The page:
How a rise in remote work may impact post-pandemic life
June 4, 2021
Unemployment claims dropped again Thursday, and this week may also bring a clearer picture of what’s happening with the job market. As more Americans get vaccinated, workers and companies are figuring out what post-pandemic work life will look like — and how it may change permanently.
- Many companies thought working from home would lower productivity, but often the opposite was true — employees were able to get more work done in their own homes. Employers were also able to hire workers from a wider geographical area to work remotely.
- Many employees also preferred working from home and the flexibility to balance work and home responsibilities, including picking up children from school in the middle of the day.
- There are disadvantages and inequities, however. For instance, working from home is available more to higher-paid, white-collar employees. Some without access to reliable internets, such as those in rural areas, were excluded. And employees also missed some of the collaborative and social aspects of office work or had difficulty drawing a clear line between work and personal time when working remotely.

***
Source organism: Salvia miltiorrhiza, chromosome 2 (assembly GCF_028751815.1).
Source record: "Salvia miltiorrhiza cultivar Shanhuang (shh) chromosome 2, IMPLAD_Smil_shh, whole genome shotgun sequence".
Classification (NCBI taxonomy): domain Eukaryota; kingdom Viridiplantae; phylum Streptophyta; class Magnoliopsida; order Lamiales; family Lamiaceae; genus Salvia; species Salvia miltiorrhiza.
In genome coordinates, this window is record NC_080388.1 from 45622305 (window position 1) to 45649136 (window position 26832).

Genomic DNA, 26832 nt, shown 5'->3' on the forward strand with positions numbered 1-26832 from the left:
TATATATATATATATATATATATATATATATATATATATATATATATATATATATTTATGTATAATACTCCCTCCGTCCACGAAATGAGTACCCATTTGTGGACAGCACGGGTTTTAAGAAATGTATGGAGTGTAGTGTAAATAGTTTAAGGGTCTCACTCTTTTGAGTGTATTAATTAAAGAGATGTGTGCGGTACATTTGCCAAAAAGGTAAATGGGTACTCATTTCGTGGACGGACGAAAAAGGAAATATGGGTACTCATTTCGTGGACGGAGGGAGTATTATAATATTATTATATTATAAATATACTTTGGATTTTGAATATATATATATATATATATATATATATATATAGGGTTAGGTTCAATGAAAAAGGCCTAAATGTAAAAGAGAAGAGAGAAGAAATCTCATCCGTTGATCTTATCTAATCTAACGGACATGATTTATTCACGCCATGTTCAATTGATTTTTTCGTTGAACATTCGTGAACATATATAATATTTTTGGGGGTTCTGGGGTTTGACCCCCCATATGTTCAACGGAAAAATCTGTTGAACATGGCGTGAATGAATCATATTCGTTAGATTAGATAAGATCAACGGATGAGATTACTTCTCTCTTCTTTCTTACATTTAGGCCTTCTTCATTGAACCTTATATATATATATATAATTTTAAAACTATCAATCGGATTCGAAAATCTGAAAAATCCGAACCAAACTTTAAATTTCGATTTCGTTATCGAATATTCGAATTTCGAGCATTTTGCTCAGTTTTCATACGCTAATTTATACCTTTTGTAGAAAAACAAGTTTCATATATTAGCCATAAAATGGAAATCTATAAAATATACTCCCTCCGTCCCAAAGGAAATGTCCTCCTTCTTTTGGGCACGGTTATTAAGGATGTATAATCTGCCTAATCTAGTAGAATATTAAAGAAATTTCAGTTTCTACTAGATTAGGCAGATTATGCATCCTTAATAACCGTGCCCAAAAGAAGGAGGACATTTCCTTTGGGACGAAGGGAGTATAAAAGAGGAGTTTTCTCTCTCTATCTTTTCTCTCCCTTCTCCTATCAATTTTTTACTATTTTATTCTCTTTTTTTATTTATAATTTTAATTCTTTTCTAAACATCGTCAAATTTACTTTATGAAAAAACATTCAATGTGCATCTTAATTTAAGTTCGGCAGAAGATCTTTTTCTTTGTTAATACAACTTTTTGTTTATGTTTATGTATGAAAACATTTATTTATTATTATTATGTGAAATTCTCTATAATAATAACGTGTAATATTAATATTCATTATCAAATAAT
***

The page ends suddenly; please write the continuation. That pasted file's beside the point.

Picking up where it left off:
- Who was interviewed in this piece and what are their backgrounds?
- Why did some business executives change their minds about remote work?
- What are some of the advantages and disadvantages of remote work according to those interviewed here?
- How does remote work offer advantages to some and disadvantages to others?
- When and Where did workers start working remotely, and what workers were excluded from remote work?
Would you prefer to work from home more, or do you prefer being at an office/school? What do you think is the right balance, and why?
Who do you think is most disadvantaged or left behind if more people and businesses shift to remote workplaces?
Media literacy: Who else would you want to hear from about how the pandemic changed the way people work that wasn’t featured in this segment?